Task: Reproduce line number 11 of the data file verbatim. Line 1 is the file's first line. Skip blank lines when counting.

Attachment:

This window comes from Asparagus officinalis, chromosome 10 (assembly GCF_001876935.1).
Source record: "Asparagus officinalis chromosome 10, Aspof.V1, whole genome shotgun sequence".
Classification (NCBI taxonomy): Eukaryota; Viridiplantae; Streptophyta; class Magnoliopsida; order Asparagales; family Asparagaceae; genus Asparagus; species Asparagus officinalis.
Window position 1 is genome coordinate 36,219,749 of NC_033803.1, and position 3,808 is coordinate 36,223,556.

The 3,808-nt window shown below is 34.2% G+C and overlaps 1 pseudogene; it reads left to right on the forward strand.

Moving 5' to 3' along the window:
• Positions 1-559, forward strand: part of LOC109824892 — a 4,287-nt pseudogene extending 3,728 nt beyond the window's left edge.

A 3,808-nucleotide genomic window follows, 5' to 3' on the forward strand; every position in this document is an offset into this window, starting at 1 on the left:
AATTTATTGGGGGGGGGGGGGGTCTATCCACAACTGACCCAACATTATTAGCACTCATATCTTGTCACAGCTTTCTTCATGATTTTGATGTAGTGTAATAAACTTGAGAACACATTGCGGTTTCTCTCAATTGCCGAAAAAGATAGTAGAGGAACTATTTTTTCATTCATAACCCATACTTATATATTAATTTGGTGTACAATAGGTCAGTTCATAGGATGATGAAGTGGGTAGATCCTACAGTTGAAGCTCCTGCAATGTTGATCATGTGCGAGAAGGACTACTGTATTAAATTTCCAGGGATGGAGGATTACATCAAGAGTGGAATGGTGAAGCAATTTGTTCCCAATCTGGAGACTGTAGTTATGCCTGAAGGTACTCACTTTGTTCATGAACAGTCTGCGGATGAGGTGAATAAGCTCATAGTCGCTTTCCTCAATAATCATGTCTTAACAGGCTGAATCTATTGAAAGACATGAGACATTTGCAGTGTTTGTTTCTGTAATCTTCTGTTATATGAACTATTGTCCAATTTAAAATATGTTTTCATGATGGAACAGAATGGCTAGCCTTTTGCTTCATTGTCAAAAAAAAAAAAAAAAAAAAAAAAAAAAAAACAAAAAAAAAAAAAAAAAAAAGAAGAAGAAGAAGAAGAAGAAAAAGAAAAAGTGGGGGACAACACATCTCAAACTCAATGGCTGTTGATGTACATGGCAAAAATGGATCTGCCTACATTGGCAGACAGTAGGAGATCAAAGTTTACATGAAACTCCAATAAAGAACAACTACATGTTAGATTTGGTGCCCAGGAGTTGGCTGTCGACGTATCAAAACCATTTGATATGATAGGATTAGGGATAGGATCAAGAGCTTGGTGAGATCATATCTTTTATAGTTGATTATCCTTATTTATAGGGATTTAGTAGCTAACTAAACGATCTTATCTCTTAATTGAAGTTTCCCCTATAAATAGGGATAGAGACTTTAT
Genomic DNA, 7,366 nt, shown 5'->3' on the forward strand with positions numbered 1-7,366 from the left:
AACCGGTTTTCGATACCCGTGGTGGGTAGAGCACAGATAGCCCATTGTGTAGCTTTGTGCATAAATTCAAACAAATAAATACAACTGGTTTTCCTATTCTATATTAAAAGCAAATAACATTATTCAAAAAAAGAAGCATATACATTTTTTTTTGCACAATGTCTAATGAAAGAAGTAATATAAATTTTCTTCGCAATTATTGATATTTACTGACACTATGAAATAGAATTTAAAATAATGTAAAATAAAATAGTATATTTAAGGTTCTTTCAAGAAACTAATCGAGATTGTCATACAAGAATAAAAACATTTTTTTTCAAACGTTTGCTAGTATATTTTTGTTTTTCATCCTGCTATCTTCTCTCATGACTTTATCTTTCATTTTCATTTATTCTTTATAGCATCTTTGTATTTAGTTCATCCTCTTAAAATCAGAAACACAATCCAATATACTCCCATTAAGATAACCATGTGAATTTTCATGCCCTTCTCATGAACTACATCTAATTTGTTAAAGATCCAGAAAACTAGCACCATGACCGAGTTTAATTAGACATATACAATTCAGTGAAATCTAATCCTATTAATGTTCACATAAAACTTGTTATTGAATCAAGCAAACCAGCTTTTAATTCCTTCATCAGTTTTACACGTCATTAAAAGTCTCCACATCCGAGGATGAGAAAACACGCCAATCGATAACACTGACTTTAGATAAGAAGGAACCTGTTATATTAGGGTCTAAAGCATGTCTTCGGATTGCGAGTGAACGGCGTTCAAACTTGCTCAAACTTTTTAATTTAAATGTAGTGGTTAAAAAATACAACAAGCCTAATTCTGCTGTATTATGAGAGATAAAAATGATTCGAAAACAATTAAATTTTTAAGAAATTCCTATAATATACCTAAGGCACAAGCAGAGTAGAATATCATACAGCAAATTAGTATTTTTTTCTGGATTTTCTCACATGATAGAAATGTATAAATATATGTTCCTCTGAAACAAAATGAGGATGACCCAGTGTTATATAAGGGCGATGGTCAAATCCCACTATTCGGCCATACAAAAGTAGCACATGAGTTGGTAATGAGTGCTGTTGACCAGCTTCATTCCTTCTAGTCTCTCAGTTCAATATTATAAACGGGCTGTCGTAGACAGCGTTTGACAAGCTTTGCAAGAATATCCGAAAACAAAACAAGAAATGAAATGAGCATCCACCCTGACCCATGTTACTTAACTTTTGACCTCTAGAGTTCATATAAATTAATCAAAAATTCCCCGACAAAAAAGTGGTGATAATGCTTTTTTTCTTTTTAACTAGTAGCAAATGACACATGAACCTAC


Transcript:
AACCGGTTTTCGATACCCGTGGTGGGTAGAGCACAGATAGCCCATTGTGTAGCTTTGTGCATAAATTCAAACAAATAAATACAACTGGTTTTCCTATTCTATATTAAAAGCAAATAACATTATTCAAAAAAAGAAGCATATACATTTTTTTTTGCACAATGTCTAATGAAAGAAGTAATATAAATTTTCTTCGCAATTATTGATATTTACTGACACTATGAAATAGAATTTAAAATAATGTAAAATAAAATAGTATATTTAAGGTTCTTTCAAGAAACTAATCGAGATTGTCATACAAGAATAAAAACATTTTTTTTCAAACGTTTGCTAGTATATTTTTGTTTTTCATCCTGCTATCTTCTCTCATGACTTTATCTTTCATTTTCATTTATTCTTTATAGCATCTTTGTATTTAGTTCATCCTCTTAAAATCAGAAACACAATCCAATATACTCCCATTAAGATAACCATGTGAATTTTCATGCCCTTCTCATGAACTACATCTAATTTGTTAAAGATCCAGAAAACTAGCACCATGACCGAGTTTAATTAGACATATACAATTCAGTGAAATCTAATCCTATTAATGTTCACATAAAACTTGTTATTGAATCAAGCAAACCAGCTTTTAATTCCTTCATCAGTTTTACACGTCATTAAAAGTCTCCACATCCGAGGATGAGAAAACACGCCAATCGATAACACTGACTTTAGATAAGAAGGAACCTGTTATATTAGGGTCTAAAGCATGTCTTCGGATTGCGAGTGAACGGCGTTCAAACTTGCTCAAACTTTTTAATTTAAATGTAGTGGTTAAAAAATACAACAAGCCTAATTCTGCTGTATTATGAGAGATAAAAATGATTCGAAAACAATTAAATTTTTAAGAAATTCCTATAATATACCTAAGGCACAAGCAGAGTAGAATATCATACAGCAAATTAGTATTTTTTTCTGGATTTTCTCACATGATAGAAATGTATAAATATATGTTCCTCTGAAACAAAATGAGGATGACCCAGTGTTATATAAGGGCGATGGTCAAATCCCACTATTCGGCCATACAAAAGTAGCACATGAGTTGGTAATGAGTGCTGTTGACCAGCTTCATTCCTTCTAGTCTCTCAGTTCAATATTATAAACGGGCTGTCGTAGACAGCGTTTGACAAGCTTTGCAAGAATATCCGAAAACAAAACAAGAAATGAAATGAGCATCCACCCTGACCCATGTTACTTAACTTTTGACCTCTAGAGTTCATATAAATTAATCAAAAATTCCCCGACAAAAAAGTGGTGATAATGCTTTTTTTCTTTTTAACTAGTAGCAAATGACACATGAACCTAC